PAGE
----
The recent news story of a dog in Kentucky named Felicity, who was found tied to a post and branded with a profanity, sparked an outpouring of empathy as well as outrage and indignation for the perpetrators. The local Humane Society in Lexington has raised money from many donors in honor of her rescue, and a vet even volunteered to perform plastic surgery to “cover up” the profanity branded into her skin. HS also issued a $3500 reward to those who led them to Felicity’s abuser.
Many are baffled at why someone would want to do this to a dog. And, yet, as horrible as this is, it is not without precedent. In fact, branding has been used routinely for centuries to identify both non human animals and even human slaves.
Branding animals: the larger context
While the story of Felicity’s branding with a profanity is sad and shocking, it shines a light on the fact that branding, and numerous other terribly cruel and inhumane mutilations, are routinely practiced on billions of farmed animals every year, on small and large farms alike. Most people remain unaware (or choose to remain comfortably unaware) of these practices, much less consider them “abuse,” yet the fact remains that consumers pay farmers to subject animals to an unimaginable level of suffering to produce the egg, dairy and meat products they demand. Not only are farmed animals routinely branded, they are subjected to other painful bodily mutilations as infants without anesthesia, including castration, dehorning, tail-docking (cutting off their tails) debeaking, the cutting down and extraction of teeth, the cutting off of toes and ear “notching” (cutting out pieces of the pig’s ears).
The meaning of branding animals
The branding of farmed animals can be traced back to ancient Egypt. Mexican cattle ranchers were known to mark their cattle with their family coat of arms. According to the Agricultural History Project, “The reason for branding is simple: to make it clear who the animal belongs to…” The branding of human slaves also has a long history. Ancient Romans marked runaway slaves with the letters FUG (for fugitives). European and American colonial slave traders branded millions of slaves during the period of trans-Atlantic enslavement. Southern slave owners often branded slaves’ palms, shoulders, buttocks, or cheeks with a branding iron, giving them permanent identifying marks should they escape and be caught. Some prisoners of Auschwitz were tattooed with numbers on their arms. In contemporary times, certain gangs and other groups brand their members as a rite of initiation into the group.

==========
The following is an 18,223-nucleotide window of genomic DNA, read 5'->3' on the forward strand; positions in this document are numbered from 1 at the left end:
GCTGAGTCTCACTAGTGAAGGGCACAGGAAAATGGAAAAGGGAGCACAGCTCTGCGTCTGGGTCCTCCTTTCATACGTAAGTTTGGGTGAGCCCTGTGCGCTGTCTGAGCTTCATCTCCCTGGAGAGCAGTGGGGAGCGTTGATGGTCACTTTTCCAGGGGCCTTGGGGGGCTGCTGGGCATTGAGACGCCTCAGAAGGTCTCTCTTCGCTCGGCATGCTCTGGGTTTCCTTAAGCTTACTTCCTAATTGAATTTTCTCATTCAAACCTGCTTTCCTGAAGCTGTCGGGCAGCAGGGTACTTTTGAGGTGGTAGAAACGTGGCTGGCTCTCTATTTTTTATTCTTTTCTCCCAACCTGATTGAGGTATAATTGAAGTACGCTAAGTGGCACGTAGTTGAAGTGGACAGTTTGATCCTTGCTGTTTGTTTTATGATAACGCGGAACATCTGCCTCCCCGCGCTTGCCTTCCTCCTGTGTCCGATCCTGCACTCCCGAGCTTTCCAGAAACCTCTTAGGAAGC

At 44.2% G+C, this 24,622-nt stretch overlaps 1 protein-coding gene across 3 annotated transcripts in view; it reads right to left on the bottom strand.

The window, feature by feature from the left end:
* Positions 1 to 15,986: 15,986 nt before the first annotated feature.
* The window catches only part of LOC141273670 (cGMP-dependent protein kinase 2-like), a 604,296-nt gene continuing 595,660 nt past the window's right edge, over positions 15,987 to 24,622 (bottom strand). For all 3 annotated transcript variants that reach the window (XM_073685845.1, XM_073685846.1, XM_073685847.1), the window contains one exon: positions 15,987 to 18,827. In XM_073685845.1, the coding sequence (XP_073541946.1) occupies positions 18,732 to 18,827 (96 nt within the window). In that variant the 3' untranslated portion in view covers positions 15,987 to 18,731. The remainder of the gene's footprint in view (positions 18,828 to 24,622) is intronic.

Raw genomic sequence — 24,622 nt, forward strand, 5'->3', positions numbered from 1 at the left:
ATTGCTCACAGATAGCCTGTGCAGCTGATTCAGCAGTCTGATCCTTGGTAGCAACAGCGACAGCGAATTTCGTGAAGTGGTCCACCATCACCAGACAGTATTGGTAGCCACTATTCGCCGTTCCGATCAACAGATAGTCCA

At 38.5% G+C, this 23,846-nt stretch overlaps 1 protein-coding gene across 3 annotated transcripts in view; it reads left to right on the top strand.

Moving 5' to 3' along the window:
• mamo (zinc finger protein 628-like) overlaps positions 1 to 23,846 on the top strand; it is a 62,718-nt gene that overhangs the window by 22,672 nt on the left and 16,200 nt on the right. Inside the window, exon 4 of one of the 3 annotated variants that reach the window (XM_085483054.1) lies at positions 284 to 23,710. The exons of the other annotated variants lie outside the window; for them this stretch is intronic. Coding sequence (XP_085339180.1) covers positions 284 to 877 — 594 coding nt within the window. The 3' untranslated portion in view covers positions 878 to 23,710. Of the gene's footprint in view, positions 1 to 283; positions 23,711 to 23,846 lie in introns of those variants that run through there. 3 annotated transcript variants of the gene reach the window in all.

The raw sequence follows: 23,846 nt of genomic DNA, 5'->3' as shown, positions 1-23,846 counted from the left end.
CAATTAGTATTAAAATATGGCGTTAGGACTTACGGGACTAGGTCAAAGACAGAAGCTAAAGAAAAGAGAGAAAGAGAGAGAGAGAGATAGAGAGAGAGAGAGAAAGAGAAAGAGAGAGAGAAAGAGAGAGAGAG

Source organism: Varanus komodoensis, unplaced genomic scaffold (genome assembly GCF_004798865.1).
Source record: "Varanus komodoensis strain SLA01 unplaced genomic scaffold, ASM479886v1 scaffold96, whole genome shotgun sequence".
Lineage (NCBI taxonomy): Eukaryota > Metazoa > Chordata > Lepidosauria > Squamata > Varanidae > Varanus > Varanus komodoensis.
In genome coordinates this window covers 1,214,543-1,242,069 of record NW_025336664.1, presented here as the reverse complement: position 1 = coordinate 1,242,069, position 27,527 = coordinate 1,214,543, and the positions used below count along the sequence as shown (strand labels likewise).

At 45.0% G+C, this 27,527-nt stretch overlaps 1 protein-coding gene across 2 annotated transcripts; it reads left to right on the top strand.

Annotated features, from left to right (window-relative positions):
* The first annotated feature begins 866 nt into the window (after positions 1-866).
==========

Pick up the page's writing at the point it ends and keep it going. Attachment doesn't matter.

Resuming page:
International animal liberation movement 269 Life, in fact, makes the act of branding a central symbol of its fight to end animal oppression. In the words of founder Sasha Boojor, “It’s a method that humanity invented to take away an individual’s personality and identity. We believe that animal activists who willingly subject themselves to branding undermine its mainstream legitimacy.”
Aside from burning a mark or number into the skin, there are others forms of identification used on farmed animals today that are equally disturbing. A recent undercover investigation at an Australian farm exposed female breeding sows (“baby machines”) with the words “destroy” and “lame, cull” spray-painted across the sides of their bodies. And while this investigation may have triggered some outrage, many people who witnessed the footage likely continued to eat pork products because it is such a widely-accepted cultural practice. Meat-eating cultures around the world teach us to block our awareness of the suffering of the animals we consume, to deny the existence of any problem or victim, to stifle any critical thinking on the issue.
But putting the powerful influences of culture aside, it’s clear that a pig suffers just as a dog would under these circumstances. Therefore, If it is wrong to inflict unnecessary suffering on a pit bull companion animal, then it logically follows that it is equally wrong to subject a pig, or any sentient being for that matter, to the same.
Felicity was one of the lucky ones to have encountered people who genuinely cared about her fate. Her story is a testament to the fact that people care when they bring themselves to witness the injustice perpetrated against another and when they can identify themselves as the victim in that context. In this case, her rescuers, not only acted as individuals to right the wrong done to her; they actually mobilized a concerted group effort to raise funds, garner media attention, provide her with costly surgical treatment and find her a new loving home. And they accomplished all of the above. For those of us who care and seek to awaken the same caring in others, there is a valuable lesson to learn from Felicity.
If we want justice for animals, we have to first stop undermining our efforts by repeating the mantra of failure we inherited from our meat-eating culture that tells us “people just don’t care.” It’s been used against many similar efforts to change prejudicial social norms. It only serves to protect the dominant culture’s oppressive beliefs while stifling efforts for positive change. In a sense, it has become the activist’s psychological brand, one that, like Felicity’s, we too must overcome.